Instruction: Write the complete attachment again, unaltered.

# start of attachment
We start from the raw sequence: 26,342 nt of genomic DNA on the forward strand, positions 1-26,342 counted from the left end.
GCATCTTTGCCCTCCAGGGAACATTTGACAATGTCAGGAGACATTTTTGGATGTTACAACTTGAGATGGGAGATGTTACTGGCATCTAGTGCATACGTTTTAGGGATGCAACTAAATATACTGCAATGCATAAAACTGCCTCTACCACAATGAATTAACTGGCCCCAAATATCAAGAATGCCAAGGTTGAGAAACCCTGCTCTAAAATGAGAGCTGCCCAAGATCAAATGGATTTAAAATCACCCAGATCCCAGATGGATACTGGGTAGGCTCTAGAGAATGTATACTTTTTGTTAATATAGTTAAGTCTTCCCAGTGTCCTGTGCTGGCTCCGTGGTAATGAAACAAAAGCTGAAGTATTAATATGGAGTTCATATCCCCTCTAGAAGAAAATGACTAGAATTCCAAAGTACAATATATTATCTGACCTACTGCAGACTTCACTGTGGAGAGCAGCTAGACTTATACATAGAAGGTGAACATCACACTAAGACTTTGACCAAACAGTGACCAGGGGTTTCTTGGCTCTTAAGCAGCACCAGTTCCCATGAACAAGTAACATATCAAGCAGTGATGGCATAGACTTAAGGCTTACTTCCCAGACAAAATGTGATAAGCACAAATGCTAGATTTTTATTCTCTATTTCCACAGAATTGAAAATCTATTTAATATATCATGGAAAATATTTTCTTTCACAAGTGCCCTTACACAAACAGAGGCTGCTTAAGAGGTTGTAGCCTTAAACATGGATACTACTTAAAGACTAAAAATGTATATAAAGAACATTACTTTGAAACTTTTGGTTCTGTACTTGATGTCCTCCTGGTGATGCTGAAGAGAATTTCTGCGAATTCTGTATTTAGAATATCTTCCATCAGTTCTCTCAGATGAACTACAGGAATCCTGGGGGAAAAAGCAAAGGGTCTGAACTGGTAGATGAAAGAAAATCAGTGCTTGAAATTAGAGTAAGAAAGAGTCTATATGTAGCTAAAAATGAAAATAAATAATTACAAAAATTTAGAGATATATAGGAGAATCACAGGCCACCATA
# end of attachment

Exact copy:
We start from the raw sequence: 26,342 nt of genomic DNA on the forward strand, positions 1-26,342 counted from the left end.
GCATCTTTGCCCTCCAGGGAACATTTGACAATGTCAGGAGACATTTTTGGATGTTACAACTTGAGATGGGAGATGTTACTGGCATCTAGTGCATACGTTTTAGGGATGCAACTAAATATACTGCAATGCATAAAACTGCCTCTACCACAATGAATTAACTGGCCCCAAATATCAAGAATGCCAAGGTTGAGAAACCCTGCTCTAAAATGAGAGCTGCCCAAGATCAAATGGATTTAAAATCACCCAGATCCCAGATGGATACTGGGTAGGCTCTAGAGAATGTATACTTTTTGTTAATATAGTTAAGTCTTCCCAGTGTCCTGTGCTGGCTCCGTGGTAATGAAACAAAAGCTGAAGTATTAATATGGAGTTCATATCCCCTCTAGAAGAAAATGACTAGAATTCCAAAGTACAATATATTATCTGACCTACTGCAGACTTCACTGTGGAGAGCAGCTAGACTTATACATAGAAGGTGAACATCACACTAAGACTTTGACCAAACAGTGACCAGGGGTTTCTTGGCTCTTAAGCAGCACCAGTTCCCATGAACAAGTAACATATCAAGCAGTGATGGCATAGACTTAAGGCTTACTTCCCAGACAAAATGTGATAAGCACAAATGCTAGATTTTTATTCTCTATTTCCACAGAATTGAAAATCTATTTAATATATCATGGAAAATATTTTCTTTCACAAGTGCCCTTACACAAACAGAGGCTGCTTAAGAGGTTGTAGCCTTAAACATGGATACTACTTAAAGACTAAAAATGTATATAAAGAACATTACTTTGAAACTTTTGGTTCTGTACTTGATGTCCTCCTGGTGATGCTGAAGAGAATTTCTGCGAATTCTGTATTTAGAATATCTTCCATCAGTTCTCTCAGATGAACTACAGGAATCCTGGGGGAAAAAGCAAAGGGTCTGAACTGGTAGATGAAAGAAAATCAGTGCTTGAAATTAGAGTAAGAAAGAGTCTATATGTAGCTAAAAATGAAAATAAATAATTACAAAAATTTAGAGATATATAGGAGAATCACAGGCCACCATA